[Python-ideas] [Python-Dev] OSError.errno => exception hierarchy?

Guido van Rossum guido at python.org
Thu Apr 2 19:37:27 CEST 2009

[Moving to python-ideas]

On Thu, Apr 2, 2009 at 9:12 AM, Gustavo Carneiro <gjcarneiro at gmail.com> wrote:
> 2009/4/2 Guido van Rossum <guido at python.org>
>> On 4/2/09, Gustavo Carneiro <gjcarneiro at gmail.com> wrote:
>> > Apologies if this has already been discussed.
>> >
>> > I was expecting that by now, python 3.0,

Note, these words are pretty offensive (or perhaps
passive-aggressive). How would you respond if some Perl hacker said "I
was expecting that by now, Python 3.0, Python would have dropped the
whitespace bug."

>> > the following code:
>> >
>> >             # clean the target dir
>> >             import errno
>> >             try:
>> >                 shutil.rmtree(trace_output_path)
>> >             except OSError, ex:
>> >                 if ex.errno not in [errno.ENOENT]:
>> >                     raise
>> >
>> > Would have become something simpler, like this:
>> >
>> >             # clean the target dir
>> >             try:
>> >                 shutil.rmtree(trace_output_path)
>> >             except OSErrorNoEntry:       # or maybe os.ErrorNoEntry
>> >                 pass
>> >
>> > Apparently no one has bothered yet

Again, offensive words -- makes you sound like you are so much smarter than us.

>> > to turn OSError + errno into a hierarchy
>> > of OSError subclasses, as it should.  What's the problem, no will to do
>> > it or no manpower?

Again poor choice of words. Note the leading question: you don't even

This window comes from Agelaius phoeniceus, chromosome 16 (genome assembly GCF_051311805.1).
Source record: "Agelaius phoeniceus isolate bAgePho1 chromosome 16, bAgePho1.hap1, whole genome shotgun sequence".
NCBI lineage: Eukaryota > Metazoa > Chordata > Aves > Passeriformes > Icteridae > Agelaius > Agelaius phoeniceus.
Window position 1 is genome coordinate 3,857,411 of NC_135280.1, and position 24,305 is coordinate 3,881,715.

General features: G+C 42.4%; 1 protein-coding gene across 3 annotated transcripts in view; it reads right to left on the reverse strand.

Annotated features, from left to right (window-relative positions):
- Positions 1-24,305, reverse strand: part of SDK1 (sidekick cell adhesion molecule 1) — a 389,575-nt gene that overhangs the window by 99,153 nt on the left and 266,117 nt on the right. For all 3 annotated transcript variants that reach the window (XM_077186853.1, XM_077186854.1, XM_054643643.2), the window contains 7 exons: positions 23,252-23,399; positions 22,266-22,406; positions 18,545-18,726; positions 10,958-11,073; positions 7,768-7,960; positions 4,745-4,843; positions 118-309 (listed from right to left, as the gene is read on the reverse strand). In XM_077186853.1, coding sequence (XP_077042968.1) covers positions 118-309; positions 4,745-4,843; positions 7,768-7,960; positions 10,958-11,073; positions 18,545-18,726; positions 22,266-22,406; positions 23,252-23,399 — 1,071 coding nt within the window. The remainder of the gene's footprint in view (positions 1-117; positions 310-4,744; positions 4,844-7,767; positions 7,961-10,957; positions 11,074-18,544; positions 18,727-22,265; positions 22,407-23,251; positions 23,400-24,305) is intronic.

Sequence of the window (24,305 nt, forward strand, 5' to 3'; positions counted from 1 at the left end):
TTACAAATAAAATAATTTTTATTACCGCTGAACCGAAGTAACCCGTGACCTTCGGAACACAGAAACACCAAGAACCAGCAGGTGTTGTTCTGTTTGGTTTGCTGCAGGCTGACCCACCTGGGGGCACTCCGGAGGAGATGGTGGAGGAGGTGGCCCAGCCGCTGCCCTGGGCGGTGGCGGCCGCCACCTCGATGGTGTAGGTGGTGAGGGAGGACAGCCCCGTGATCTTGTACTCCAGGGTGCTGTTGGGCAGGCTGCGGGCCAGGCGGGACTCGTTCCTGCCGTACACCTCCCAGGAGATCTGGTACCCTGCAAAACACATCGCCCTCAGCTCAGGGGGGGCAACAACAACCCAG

consider the possibility that it's a bad idea. Compare "When did you
stop beating your wife?"

>> Sounds like a bad idea. There are hundreds of errno values. I don't
>> want to have hundreds of new exceptions -- especially not since not
>> all are defined on each platform.
> We already have the hundreds of errno values defined in the errno module.
> It is just a matter of turning the integers that we already have into
> exception subclasses of OSError.  My idea would be to only create exceptions
> for the errors listed in the module 'errno', and use a generic OSError for
> the rest of them.

This would cause more platform problems than we already have. Consider
an errno (EWIN, mapped to OSWinError in your proposal) that exists
only on Windows, and another (ELIN, OSLinError) that exists only on
Linux. Now suppose you have to catch both of them. If you write your
code like this:

  except OSWinError:
  except OSLinError:

then on Linux, if OSLinError is raised, the "except OSWinError:"
clause will raise a NameError because that exception isn't defined,
and you'll never reach the "except OSLinError:" clause. If you reverse
the clauses you have the same problem on Windows.

While you would have the same problem if you tried to do something
like "if e.errno == errno.EWIN:" on Linux, it's easier to circumvent
-- one of the many ways to do so is to write "if
errno.errorcode[e.errno] == 'EWIN':" instead..

> Compatibility could be preserved if the exceptions were made subclasses of
> OSError, so it would be trivial to catch any kind of OSError generically.
> PS: private email: accidental or intentional?

Accidental (my phone's experimental gmail client is missing a
reply-all). I'm adding python-ideas since that's where it belongs.

--Guido van Rossum (home page: http://www.python.org/~guido/)

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